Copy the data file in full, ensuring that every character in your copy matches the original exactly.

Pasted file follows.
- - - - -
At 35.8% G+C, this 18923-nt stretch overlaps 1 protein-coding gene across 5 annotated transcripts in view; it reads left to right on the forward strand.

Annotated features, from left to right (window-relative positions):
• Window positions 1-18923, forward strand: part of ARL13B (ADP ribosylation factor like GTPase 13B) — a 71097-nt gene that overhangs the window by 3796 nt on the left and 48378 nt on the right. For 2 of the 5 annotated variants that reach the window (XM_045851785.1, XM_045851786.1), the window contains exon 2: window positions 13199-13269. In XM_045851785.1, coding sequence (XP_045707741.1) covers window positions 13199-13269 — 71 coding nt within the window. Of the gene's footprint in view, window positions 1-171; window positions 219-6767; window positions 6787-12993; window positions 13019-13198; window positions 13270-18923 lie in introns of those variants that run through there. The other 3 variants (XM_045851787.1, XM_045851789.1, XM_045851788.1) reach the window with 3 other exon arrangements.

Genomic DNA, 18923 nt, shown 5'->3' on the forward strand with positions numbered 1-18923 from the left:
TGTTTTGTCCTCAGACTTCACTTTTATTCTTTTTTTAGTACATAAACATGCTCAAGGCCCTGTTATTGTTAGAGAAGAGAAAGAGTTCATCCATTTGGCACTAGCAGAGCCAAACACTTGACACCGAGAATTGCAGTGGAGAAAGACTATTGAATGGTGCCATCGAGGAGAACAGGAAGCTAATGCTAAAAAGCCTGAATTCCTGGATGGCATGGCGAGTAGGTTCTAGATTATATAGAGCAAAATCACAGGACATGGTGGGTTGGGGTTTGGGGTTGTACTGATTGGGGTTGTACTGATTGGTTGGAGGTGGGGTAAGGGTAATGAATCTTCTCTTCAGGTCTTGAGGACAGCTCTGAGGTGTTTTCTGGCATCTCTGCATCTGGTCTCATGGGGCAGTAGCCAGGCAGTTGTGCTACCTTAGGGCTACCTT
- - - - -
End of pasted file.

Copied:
At 35.8% G+C, this 18923-nt stretch overlaps 1 protein-coding gene across 5 annotated transcripts in view; it reads left to right on the forward strand.

Annotated features, from left to right (window-relative positions):
• Window positions 1-18923, forward strand: part of ARL13B (ADP ribosylation factor like GTPase 13B) — a 71097-nt gene that overhangs the window by 3796 nt on the left and 48378 nt on the right. For 2 of the 5 annotated variants that reach the window (XM_045851785.1, XM_045851786.1), the window contains exon 2: window positions 13199-13269. In XM_045851785.1, coding sequence (XP_045707741.1) covers window positions 13199-13269 — 71 coding nt within the window. Of the gene's footprint in view, window positions 1-171; window positions 219-6767; window positions 6787-12993; window positions 13019-13198; window positions 13270-18923 lie in introns of those variants that run through there. The other 3 variants (XM_045851787.1, XM_045851789.1, XM_045851788.1) reach the window with 3 other exon arrangements.

Genomic DNA, 18923 nt, shown 5'->3' on the forward strand with positions numbered 1-18923 from the left:
TGTTTTGTCCTCAGACTTCACTTTTATTCTTTTTTTAGTACATAAACATGCTCAAGGCCCTGTTATTGTTAGAGAAGAGAAAGAGTTCATCCATTTGGCACTAGCAGAGCCAAACACTTGACACCGAGAATTGCAGTGGAGAAAGACTATTGAATGGTGCCATCGAGGAGAACAGGAAGCTAATGCTAAAAAGCCTGAATTCCTGGATGGCATGGCGAGTAGGTTCTAGATTATATAGAGCAAAATCACAGGACATGGTGGGTTGGGGTTTGGGGTTGTACTGATTGGGGTTGTACTGATTGGTTGGAGGTGGGGTAAGGGTAATGAATCTTCTCTTCAGGTCTTGAGGACAGCTCTGAGGTGTTTTCTGGCATCTCTGCATCTGGTCTCATGGGGCAGTAGCCAGGCAGTTGTGCTACCTTAGGGCTACCTT